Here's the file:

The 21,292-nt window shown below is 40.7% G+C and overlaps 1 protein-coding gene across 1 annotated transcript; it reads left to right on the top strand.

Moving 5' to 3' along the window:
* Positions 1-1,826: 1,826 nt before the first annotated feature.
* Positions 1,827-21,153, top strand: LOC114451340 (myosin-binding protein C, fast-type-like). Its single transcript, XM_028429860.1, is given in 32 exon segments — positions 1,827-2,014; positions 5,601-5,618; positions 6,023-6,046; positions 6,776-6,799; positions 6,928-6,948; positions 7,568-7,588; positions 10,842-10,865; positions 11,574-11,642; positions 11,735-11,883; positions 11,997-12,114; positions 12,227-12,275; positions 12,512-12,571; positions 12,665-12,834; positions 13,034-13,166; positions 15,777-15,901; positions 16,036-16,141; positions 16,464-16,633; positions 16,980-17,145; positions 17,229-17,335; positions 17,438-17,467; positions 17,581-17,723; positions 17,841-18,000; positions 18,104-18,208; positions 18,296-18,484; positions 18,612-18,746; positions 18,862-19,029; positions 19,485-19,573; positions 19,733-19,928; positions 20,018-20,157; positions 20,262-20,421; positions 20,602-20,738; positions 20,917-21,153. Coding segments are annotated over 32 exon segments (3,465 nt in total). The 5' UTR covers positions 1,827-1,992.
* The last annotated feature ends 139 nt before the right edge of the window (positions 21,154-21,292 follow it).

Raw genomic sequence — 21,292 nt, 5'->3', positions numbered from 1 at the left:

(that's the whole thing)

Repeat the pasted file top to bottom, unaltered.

The 21,292-nt window shown below is 40.7% G+C and overlaps 1 protein-coding gene across 1 annotated transcript; it reads left to right on the top strand.

Moving 5' to 3' along the window:
* Positions 1-1,826: 1,826 nt before the first annotated feature.
* Positions 1,827-21,153, top strand: LOC114451340 (myosin-binding protein C, fast-type-like). Its single transcript, XM_028429860.1, is given in 32 exon segments — positions 1,827-2,014; positions 5,601-5,618; positions 6,023-6,046; positions 6,776-6,799; positions 6,928-6,948; positions 7,568-7,588; positions 10,842-10,865; positions 11,574-11,642; positions 11,735-11,883; positions 11,997-12,114; positions 12,227-12,275; positions 12,512-12,571; positions 12,665-12,834; positions 13,034-13,166; positions 15,777-15,901; positions 16,036-16,141; positions 16,464-16,633; positions 16,980-17,145; positions 17,229-17,335; positions 17,438-17,467; positions 17,581-17,723; positions 17,841-18,000; positions 18,104-18,208; positions 18,296-18,484; positions 18,612-18,746; positions 18,862-19,029; positions 19,485-19,573; positions 19,733-19,928; positions 20,018-20,157; positions 20,262-20,421; positions 20,602-20,738; positions 20,917-21,153. Coding segments are annotated over 32 exon segments (3,465 nt in total). The 5' UTR covers positions 1,827-1,992.
* The last annotated feature ends 139 nt before the right edge of the window (positions 21,154-21,292 follow it).

Raw genomic sequence — 21,292 nt, 5'->3', positions numbered from 1 at the left: